"Tweet" Bird Song Workshops
It's not too late to visit Children’s Museum of the Arts' "Tweet," an exhibition of lovely bird art. In conjunction with the exhibit, NYC Audubon is offering a series of Bird Call Workshops for children: Workshop participants will discover how and why birds sing, learn different bird calls and songs, and try to recreate some of those sounds on their own. Afterwards, participants will have time in the museum's sound booth to create their very own bird song recording, which will be featured on the Children's Museum of the Arts blog. The final workshops are Sunday, January 11 and Thursday, January 23.
Please check cmany.org/events/tweet for more information.
Costa Rica: Monteverde and Caño Negro
Sunday, March 8–Saturday, March 15
Guides: Glenn Phillips, Richard Garrigues
Explore some of Costa Rica’s richest wildlife areas with Richard Garrigues, author of The Birds of Costa Rica, and our own Glenn Phillips. Visit Costa Rica's most famous birding destination: Monteverde! Home to resplendent quetzals, black guans, emerald toucanets, and many more cloud forest species, Monteverde has a well deserved reputation.
Click here to learn more and register.
Using the Common Core to Teach About Climate Change and Bird Migration
The National Wildlife Federation (NWF) and Gateway National Recreation Area are co-hosting a Professional Development Day for high school teachers on Monday, February 3, 2013, from 9am to 3pm at the Jamaica Bay Wildlife Refuge: “Using the Common Core to Teach About Climate Change and Bird Migration.” Teachers will enjoy a day out at the Refuge, do some bird-watching, learn about how climate change is impacting wildlife in New York City, and how they can integrate these issues into their classrooms.
You can see the full course description and registration information on the NWF website. (Scroll down a bit to find the description.)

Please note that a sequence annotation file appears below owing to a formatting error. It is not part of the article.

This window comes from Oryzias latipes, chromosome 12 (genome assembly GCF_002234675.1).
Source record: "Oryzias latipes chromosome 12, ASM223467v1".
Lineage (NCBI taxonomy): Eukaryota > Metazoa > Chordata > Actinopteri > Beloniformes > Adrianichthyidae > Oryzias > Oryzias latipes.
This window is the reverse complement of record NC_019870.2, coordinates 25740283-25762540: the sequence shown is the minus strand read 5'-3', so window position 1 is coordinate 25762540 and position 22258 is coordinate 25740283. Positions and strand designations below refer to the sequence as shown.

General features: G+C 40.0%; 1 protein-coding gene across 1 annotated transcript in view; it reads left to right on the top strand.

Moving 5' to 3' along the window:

Bobolink © Lloyd Spitalnik
All lectures are free and open to the public and are held at The Arsenal, Central Park, 5th Ave. at 64th St., 3rd Floor Gallery. This series has been made possible by the support of Claude and Lucienne Bloch and Patagonia.
CONSERVING GRASSLAND BIRDS ON MILITARY LANDS
By Nellie Tsipoura
Wednesday, January 8, 2014, 6pm
In the Northeast, once extensive grassland habitats have been lost, fragmented, or degraded. Lands managed through state or federal landowner incentive programs and large grasslands associated with airports have become increasingly important for the conservation of declining grassland birds. Nellie Tsipoura, senior research scientist and director of citizen science at New Jersey Audubon, will discuss her chapter’s work with both landowner programs and airports, and share some of the research and lessons learned.
THE HORSESHOE CRAB: REGIONAL, NATIONAL, AND INTERNATIONAL PERSPECTIVES
By Mark Botton
Tuesday, February 18, 2014, 6pm
Mark L. Botton is professor of biology in the Department of Natural Sciences at Fordham University and co-chairman of the IUCN Horseshoe Crab Specialist Group. Horseshoe crab eggs are a crucial food source for migratory shorebirds. Valued in the biomedical industry and often used as fishing bait, horseshoe crabs are also being impacted by global climate change and beach erosion. This talk will review the many important roles of horseshoe crabs and discuss conservation efforts in the US and Southeast Asia.
Fox Sparrow © Laura Meyers
Top and Sidebar Photos: great egret © Steve Nanz; ring-necked duck © Steve Nanz; surf scoters © Ómar Runólfsson*; American flamingos © Sergey Yeliseev*; turquoise-browed motmot © Jerry Kirkhart*; roseate spoonbill © Richard Garrigues.
* This work is licensed under a Creative Commons Attribution License.